It is a common assumption that countries with the largest populations produce maximum amounts of garbage; nothing grossly wrong about the assumption as more people obviously means more usage of resources and more waste produce. However, what really provides the correct picture of how much garbage each country produces is to take a closer look at waste produce per capita. If a country houses lesser population but per capita garbage is high, it is a measure of how much more that country needs to do to curb garbage production and save the environment.
Municipal solid waste management (MSW) is the most important service a city or state or nation can provide. MSW, or trash, is waste generated from companies, buildings, institutions, small businesses, houses, and yards. Waste is disposed of by placing it in landfills, incinerating, composting, or recycling it. Management of municipal waste is the largest budget item for cities, and it employs many workers.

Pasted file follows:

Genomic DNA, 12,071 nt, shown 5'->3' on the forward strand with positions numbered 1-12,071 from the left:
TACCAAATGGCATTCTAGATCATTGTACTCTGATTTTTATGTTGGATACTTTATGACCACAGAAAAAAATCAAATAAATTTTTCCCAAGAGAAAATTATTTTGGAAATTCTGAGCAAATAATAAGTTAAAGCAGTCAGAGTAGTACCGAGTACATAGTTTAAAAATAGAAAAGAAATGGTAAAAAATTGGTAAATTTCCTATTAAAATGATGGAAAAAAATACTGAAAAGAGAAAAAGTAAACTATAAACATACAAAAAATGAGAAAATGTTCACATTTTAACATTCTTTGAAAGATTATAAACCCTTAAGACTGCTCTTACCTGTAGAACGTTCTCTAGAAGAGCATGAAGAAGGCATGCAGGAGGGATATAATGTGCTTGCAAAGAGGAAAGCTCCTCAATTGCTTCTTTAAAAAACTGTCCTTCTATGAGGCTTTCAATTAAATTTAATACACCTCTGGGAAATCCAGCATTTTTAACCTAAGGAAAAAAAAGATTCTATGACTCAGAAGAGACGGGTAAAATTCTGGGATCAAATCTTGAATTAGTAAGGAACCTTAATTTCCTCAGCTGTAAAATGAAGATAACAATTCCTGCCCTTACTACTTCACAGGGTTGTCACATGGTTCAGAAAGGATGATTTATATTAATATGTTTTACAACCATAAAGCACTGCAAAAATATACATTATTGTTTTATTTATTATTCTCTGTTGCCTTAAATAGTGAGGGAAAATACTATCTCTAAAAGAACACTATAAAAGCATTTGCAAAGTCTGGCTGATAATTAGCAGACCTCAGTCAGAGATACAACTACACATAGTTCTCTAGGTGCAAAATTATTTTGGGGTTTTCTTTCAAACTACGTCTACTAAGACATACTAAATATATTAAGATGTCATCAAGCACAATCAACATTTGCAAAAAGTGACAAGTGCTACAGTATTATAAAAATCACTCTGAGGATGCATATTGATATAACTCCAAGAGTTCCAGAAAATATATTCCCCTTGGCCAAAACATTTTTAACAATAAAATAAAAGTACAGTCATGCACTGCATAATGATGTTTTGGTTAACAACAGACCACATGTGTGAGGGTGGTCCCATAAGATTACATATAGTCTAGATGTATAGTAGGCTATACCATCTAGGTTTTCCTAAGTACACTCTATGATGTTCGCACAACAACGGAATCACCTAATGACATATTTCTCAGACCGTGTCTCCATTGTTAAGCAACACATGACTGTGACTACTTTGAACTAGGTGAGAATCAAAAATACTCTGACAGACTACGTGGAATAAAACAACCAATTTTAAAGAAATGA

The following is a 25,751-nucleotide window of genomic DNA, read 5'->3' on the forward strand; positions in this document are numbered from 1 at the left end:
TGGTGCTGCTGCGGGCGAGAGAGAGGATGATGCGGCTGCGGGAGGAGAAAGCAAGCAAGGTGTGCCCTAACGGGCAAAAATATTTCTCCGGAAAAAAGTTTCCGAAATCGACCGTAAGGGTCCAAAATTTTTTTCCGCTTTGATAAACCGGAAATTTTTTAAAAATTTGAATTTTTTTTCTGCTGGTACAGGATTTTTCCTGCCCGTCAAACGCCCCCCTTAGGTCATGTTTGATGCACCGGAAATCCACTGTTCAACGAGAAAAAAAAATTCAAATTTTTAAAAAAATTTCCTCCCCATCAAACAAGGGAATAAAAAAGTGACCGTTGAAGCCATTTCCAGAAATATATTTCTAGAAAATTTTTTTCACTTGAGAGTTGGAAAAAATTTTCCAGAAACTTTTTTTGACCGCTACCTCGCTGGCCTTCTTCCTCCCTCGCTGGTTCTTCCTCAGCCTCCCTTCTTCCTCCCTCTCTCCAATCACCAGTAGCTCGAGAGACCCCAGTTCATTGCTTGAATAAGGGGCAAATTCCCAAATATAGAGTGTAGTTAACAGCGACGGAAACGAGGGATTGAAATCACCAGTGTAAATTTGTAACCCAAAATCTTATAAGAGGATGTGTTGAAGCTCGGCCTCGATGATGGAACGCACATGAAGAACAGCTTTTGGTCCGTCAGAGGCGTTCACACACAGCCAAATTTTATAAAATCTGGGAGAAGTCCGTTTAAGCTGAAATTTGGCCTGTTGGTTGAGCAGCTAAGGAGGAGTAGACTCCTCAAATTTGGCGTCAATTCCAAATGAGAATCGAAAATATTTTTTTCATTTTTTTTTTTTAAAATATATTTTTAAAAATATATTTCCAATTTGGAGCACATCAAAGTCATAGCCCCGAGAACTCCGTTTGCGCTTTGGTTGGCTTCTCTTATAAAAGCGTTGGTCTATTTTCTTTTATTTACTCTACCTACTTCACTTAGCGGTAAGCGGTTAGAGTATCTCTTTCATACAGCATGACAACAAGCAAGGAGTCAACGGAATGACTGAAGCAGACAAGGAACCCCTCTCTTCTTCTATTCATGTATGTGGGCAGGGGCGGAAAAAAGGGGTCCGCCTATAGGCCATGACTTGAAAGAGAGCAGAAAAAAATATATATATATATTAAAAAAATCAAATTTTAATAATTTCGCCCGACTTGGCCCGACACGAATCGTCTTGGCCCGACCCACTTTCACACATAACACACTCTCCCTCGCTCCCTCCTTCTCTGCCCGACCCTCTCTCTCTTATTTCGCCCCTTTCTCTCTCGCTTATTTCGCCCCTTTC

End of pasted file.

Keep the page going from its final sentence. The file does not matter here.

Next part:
Solid waste management affects every single person in the world, whether individuals are managing their own waste or governments are providing waste management services to their citizens. As nations and cities urbanise, develop economically, and grow in terms of population, the World Bank estimates that waste generation will increase from 2.01 billion tonnes in 2016 to 3.40 billion tonnes in 2050. At least 33% of this waste is mismanaged globally today through open dumping or burning.
What a Waste 2.0: A Global Snapshot of Solid Waste Management to 2050 includes global, regional, and urban trends on solid waste management from technical and operational trends to environmental and social impacts.
Here’s a look at countries that produce maximum garbage per capita. This data has been arrived at after careful analysis of the latest data available from the World Bank report. The analysis includes 217 countries and economies. Where does India stand? Find out.
Countries That Produce the Most Waste